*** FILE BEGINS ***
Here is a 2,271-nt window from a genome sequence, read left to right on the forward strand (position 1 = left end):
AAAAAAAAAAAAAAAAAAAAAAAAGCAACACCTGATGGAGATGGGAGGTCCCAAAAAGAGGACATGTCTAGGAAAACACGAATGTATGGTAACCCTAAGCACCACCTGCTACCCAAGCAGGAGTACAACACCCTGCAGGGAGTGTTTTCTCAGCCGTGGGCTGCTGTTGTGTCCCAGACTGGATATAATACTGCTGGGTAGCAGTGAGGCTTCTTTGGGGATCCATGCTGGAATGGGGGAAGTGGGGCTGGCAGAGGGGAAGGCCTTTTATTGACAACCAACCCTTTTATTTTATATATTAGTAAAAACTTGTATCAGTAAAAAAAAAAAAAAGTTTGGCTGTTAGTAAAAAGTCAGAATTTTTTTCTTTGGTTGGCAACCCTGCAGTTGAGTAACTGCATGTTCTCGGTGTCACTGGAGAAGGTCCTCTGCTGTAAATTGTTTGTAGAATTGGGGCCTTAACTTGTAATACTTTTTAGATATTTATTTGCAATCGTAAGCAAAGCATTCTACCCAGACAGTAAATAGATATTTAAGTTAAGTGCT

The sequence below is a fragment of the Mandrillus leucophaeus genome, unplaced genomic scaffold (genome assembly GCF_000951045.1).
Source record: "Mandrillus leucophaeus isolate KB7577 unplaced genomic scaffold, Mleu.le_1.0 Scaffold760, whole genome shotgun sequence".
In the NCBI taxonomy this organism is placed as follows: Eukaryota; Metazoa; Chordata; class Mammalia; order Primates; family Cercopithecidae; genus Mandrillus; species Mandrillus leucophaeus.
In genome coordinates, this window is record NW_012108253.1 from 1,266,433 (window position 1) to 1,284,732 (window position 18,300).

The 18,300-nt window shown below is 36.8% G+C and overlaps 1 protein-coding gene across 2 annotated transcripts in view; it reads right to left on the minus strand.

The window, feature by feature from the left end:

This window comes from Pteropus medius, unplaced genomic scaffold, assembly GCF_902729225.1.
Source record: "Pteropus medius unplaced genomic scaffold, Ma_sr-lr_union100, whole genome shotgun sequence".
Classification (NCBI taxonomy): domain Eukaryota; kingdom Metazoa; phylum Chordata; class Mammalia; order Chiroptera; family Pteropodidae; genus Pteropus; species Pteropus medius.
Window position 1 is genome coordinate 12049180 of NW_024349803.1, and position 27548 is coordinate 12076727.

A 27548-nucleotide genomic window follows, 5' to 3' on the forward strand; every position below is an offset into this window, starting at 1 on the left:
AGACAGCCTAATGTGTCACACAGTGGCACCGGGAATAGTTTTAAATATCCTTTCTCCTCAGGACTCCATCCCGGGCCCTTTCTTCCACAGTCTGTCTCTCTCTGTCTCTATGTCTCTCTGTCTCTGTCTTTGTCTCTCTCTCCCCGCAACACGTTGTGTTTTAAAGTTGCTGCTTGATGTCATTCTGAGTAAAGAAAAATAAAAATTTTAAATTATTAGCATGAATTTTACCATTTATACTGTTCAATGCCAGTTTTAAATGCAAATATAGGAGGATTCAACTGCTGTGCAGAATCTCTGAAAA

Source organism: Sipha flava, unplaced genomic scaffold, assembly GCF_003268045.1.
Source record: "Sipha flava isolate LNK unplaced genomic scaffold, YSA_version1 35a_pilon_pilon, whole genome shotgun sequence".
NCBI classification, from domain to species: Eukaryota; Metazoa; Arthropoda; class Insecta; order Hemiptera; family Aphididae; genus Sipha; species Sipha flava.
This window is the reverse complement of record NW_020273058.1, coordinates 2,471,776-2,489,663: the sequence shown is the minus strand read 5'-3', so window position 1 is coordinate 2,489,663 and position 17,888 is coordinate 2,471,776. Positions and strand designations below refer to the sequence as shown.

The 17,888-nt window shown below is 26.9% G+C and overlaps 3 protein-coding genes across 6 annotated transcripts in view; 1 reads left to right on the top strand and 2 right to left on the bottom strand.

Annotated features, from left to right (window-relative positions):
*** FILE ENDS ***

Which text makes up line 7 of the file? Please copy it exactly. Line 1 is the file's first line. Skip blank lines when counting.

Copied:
The 18,300-nt window shown below is 36.8% G+C and overlaps 1 protein-coding gene across 2 annotated transcripts in view; it reads right to left on the minus strand.